D-Generation X honor Chyna and “apologize” at WWE Hall of Fame induction
BROOKLYN, N.Y. — The men of D-Generation X are a little older. Their hair is grayer, if it’s still there at all. They need glasses to get through their notes. And they’re down one trailblazer in “The Ninth Wonder of the World,” Chyna, who passed away in 2016. But just because they’ve grown old, does not mean they’ve gone so far as to grow up.
The raucous induction of the counter-culture icons — represented by Triple H, Shawn Michaels, X-Pac and The New Age Outlaws, with Chyna included as a posthumous inductee — was as much an exercise in genial rule breaking as their in-ring heyday was. They weren’t supposed to thank a certain man behind the curtain, or even mention his name. They did that. They were supposed to refrain from crossing the PG line. They did that. True to form, they went into the ceremony with a set of rules to follow. They broke them all.
But their induction was also an opportunity for the legendary hellions to thank the people in their lives — wives, family and God, mainly — who brought almost all of them all back from the brink, and they certainly took that ball and ran with it as well. Road Dogg was the most passionate, Billy Gunn the most emotional, and X-Pac the most detailed, with a literal list of people to credit not just for his success but for his life. They also did not spare any expense when it came to thanking Chyna, credited as the “biggest and best trailblazer” in the history of the industry, “probably the most impactful woman to ever set foot in this ring,” and someone without whom WrestleMania would not be ending in a women’s main event. “She’s here,” Triple H said to Chyna’s sister in the audience. “The real her. And believe me, the real her would love this.” (X-Pac pointedly suggested renaming the WrestleMania Women’s Battle Royal as the Chyna Memorial Battle Royal; the crowd in attendance did not disagree with the idea.)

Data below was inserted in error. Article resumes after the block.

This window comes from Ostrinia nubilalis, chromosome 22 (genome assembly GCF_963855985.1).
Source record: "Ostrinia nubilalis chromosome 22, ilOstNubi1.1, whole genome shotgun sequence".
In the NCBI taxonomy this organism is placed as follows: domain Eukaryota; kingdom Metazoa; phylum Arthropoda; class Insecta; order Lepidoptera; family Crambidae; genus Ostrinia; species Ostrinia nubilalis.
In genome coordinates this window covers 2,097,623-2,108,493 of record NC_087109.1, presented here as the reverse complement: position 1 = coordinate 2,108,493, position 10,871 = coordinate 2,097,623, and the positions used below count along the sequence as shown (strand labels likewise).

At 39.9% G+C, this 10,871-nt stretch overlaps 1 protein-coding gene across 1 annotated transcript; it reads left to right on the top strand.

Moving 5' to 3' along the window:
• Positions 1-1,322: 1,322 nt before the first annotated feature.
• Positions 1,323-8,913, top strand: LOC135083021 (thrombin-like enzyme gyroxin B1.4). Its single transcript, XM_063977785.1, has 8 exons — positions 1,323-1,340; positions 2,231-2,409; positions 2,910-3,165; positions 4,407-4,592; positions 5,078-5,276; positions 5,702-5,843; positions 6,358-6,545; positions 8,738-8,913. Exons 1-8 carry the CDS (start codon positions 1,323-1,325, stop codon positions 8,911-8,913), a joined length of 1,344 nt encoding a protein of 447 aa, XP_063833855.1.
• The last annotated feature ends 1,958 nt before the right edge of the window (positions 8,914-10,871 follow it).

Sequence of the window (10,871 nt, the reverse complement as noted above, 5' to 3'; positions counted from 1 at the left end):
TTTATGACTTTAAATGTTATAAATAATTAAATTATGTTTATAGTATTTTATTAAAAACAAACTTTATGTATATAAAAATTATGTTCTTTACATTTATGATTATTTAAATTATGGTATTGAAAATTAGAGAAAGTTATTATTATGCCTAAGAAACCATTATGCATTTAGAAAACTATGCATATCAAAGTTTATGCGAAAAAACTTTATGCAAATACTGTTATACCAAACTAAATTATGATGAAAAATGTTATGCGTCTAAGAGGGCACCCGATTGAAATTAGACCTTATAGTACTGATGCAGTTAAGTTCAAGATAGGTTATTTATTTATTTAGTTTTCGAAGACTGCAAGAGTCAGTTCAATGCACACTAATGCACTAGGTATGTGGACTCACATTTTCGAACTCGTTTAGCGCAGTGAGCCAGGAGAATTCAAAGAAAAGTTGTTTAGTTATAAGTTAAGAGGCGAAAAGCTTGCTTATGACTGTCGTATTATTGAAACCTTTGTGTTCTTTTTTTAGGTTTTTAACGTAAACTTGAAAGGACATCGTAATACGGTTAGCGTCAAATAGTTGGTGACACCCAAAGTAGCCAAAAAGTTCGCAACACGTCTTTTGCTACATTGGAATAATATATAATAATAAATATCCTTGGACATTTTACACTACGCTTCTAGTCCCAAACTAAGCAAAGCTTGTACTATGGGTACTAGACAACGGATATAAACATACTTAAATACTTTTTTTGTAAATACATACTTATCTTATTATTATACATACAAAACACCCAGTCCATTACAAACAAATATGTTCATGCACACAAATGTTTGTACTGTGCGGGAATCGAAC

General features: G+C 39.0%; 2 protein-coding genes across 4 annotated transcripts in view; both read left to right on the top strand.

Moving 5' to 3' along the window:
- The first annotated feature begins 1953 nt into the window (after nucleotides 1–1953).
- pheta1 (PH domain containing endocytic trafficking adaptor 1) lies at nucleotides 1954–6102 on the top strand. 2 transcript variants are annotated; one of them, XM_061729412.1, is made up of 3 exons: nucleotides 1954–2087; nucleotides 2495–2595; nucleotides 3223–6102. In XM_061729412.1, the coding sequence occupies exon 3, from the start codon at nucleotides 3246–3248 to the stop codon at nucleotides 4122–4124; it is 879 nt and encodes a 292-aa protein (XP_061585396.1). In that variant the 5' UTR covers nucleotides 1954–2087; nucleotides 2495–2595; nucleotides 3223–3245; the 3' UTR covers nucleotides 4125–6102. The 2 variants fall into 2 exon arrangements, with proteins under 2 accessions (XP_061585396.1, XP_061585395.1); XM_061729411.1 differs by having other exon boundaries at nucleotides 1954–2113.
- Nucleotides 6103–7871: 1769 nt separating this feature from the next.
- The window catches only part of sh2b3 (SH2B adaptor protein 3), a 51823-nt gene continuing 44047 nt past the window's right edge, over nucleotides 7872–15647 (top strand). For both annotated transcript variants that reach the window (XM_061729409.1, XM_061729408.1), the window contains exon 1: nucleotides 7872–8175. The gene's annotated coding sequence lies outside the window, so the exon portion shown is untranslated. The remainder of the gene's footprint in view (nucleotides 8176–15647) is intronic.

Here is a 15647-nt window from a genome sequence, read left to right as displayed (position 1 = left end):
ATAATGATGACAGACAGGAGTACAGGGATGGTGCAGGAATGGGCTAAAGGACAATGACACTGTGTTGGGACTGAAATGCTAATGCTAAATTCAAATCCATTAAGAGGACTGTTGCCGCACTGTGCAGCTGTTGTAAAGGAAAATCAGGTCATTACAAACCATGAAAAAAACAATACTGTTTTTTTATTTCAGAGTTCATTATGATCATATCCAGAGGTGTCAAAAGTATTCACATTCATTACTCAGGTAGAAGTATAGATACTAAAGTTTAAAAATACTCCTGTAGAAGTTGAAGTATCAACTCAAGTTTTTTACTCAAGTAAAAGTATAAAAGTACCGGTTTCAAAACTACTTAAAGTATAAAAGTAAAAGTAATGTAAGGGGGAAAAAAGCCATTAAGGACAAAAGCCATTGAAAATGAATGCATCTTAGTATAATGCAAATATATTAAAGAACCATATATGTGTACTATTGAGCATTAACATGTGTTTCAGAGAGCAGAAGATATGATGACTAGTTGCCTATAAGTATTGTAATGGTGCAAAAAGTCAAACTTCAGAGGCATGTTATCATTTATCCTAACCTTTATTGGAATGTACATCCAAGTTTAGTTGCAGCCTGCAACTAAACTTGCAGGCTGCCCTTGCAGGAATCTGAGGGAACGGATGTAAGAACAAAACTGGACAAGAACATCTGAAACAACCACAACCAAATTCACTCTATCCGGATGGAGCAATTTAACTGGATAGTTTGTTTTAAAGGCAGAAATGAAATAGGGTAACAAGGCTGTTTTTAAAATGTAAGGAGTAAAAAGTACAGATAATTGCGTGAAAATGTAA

That said, DX also had some restitution to tend to. As Shawn Michaels said in a strangled voice, they were responsible for corrupting an entire generation. (A hearty cheer went up when Triple H asked how many people got in trouble for imitating the group in school.) So, out came the infamous podium, and one by one the members of DX attempted to take their turn apologizing. Instead, they resurrected the old catchphrases, one after another, and ended the evening with the infamous two words and a Super Soaker shower to anyone close enough to get caught. No, there will be no apology. There never could be. And their induction couldn’t have ended any other way. It would have been an insult to the thousands in attendance, the millions around the world, those who were there, and those who were not.